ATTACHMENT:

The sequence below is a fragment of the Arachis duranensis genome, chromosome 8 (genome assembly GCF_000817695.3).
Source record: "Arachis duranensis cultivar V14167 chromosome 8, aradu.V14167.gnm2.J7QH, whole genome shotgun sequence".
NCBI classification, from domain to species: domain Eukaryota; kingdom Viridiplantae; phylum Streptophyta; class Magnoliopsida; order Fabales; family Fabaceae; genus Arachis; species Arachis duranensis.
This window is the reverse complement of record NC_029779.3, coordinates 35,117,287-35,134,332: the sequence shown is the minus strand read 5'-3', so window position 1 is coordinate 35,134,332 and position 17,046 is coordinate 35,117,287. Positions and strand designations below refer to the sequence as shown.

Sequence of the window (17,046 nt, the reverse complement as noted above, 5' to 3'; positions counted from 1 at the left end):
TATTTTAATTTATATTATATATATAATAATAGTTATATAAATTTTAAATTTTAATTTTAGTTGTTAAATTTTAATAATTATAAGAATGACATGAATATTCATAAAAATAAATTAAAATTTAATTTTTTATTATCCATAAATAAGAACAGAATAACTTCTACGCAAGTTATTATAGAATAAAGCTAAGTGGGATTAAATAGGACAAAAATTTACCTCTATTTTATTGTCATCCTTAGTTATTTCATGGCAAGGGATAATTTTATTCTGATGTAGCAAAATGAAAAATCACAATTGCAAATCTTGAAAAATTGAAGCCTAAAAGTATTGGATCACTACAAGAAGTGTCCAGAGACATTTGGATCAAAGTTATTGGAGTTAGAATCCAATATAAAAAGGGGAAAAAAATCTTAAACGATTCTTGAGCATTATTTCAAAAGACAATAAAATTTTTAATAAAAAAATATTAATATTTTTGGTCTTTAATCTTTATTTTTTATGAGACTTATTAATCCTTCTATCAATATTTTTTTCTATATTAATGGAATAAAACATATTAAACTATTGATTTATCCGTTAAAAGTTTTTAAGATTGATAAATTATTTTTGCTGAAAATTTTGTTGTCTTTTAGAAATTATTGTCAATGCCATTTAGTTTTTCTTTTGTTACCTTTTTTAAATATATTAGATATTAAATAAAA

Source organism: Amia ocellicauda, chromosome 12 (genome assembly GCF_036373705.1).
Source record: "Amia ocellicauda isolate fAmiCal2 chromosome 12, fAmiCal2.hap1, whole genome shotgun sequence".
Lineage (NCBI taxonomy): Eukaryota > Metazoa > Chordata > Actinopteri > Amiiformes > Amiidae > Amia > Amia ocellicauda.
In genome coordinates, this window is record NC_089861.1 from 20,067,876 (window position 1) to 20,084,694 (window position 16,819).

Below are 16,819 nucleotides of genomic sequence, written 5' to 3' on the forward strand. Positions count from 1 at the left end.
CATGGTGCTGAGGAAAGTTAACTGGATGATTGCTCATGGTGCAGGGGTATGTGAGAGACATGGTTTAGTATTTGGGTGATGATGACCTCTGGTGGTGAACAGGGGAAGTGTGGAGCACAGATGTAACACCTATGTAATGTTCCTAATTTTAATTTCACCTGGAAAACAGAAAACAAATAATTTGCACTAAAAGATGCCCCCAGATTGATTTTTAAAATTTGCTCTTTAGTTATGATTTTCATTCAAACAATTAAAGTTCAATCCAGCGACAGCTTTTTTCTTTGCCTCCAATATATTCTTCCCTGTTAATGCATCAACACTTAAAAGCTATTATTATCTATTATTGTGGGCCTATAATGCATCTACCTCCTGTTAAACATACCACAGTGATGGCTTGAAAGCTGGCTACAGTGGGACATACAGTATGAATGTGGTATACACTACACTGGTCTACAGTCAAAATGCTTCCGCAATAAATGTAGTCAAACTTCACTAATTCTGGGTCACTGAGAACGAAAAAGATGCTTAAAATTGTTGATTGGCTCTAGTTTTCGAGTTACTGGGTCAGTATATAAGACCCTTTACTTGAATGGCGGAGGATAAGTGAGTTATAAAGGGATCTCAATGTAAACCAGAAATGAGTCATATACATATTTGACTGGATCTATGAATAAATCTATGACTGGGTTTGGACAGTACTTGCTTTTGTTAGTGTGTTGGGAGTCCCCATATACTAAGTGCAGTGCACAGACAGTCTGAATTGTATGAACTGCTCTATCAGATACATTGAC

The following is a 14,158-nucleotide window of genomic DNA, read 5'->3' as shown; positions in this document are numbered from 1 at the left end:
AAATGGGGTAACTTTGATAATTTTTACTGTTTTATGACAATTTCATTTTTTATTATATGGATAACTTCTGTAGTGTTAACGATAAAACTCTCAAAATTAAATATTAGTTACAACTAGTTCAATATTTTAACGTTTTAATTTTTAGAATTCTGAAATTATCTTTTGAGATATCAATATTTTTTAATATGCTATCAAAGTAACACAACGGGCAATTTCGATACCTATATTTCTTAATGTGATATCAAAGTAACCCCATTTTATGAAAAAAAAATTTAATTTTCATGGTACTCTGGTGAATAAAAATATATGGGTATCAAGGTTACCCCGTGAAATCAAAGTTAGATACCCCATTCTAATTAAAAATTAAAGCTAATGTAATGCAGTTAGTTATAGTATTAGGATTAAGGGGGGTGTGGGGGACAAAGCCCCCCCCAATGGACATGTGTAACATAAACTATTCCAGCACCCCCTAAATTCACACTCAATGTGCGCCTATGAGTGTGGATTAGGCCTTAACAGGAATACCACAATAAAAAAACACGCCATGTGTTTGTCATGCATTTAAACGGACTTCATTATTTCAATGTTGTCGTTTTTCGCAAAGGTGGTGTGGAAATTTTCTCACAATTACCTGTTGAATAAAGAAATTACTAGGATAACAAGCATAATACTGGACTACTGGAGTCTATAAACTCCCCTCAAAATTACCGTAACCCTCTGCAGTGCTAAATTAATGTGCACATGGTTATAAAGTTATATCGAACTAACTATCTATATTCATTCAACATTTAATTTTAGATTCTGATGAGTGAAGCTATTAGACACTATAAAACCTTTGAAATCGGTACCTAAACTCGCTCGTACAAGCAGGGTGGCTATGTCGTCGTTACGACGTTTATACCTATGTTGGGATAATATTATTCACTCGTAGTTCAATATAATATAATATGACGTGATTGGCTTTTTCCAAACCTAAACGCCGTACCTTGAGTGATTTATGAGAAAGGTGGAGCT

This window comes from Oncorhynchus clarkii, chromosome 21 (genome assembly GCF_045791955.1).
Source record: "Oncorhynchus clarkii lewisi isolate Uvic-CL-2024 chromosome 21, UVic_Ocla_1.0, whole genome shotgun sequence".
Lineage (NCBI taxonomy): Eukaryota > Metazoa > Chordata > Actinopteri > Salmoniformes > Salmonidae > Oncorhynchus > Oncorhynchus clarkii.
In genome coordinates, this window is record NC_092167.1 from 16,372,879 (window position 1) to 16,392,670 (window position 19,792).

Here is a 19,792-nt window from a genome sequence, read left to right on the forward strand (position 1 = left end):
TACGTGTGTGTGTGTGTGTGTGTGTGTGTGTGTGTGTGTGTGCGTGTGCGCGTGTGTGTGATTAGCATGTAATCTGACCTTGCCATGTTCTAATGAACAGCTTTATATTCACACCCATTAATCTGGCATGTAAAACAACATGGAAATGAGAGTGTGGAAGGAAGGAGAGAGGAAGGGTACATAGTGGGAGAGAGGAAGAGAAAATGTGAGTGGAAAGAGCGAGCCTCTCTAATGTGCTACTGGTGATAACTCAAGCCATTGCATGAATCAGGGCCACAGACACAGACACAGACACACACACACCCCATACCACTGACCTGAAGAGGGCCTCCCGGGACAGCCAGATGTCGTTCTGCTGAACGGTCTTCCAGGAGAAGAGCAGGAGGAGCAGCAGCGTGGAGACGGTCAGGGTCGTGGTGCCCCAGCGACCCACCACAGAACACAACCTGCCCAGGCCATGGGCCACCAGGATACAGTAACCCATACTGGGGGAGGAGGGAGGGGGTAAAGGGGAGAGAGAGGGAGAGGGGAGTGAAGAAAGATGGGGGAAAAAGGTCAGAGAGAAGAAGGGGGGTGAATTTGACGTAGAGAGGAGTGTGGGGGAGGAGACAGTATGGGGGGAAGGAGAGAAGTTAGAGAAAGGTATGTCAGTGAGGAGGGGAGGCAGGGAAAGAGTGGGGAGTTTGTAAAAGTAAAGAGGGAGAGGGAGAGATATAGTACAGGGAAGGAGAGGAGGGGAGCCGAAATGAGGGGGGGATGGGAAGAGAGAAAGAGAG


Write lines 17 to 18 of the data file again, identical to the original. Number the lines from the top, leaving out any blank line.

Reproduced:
Lineage (NCBI taxonomy): Eukaryota > Metazoa > Chordata > Actinopteri > Salmoniformes > Salmonidae > Oncorhynchus > Oncorhynchus clarkii.
In genome coordinates, this window is record NC_092167.1 from 16,372,879 (window position 1) to 16,392,670 (window position 19,792).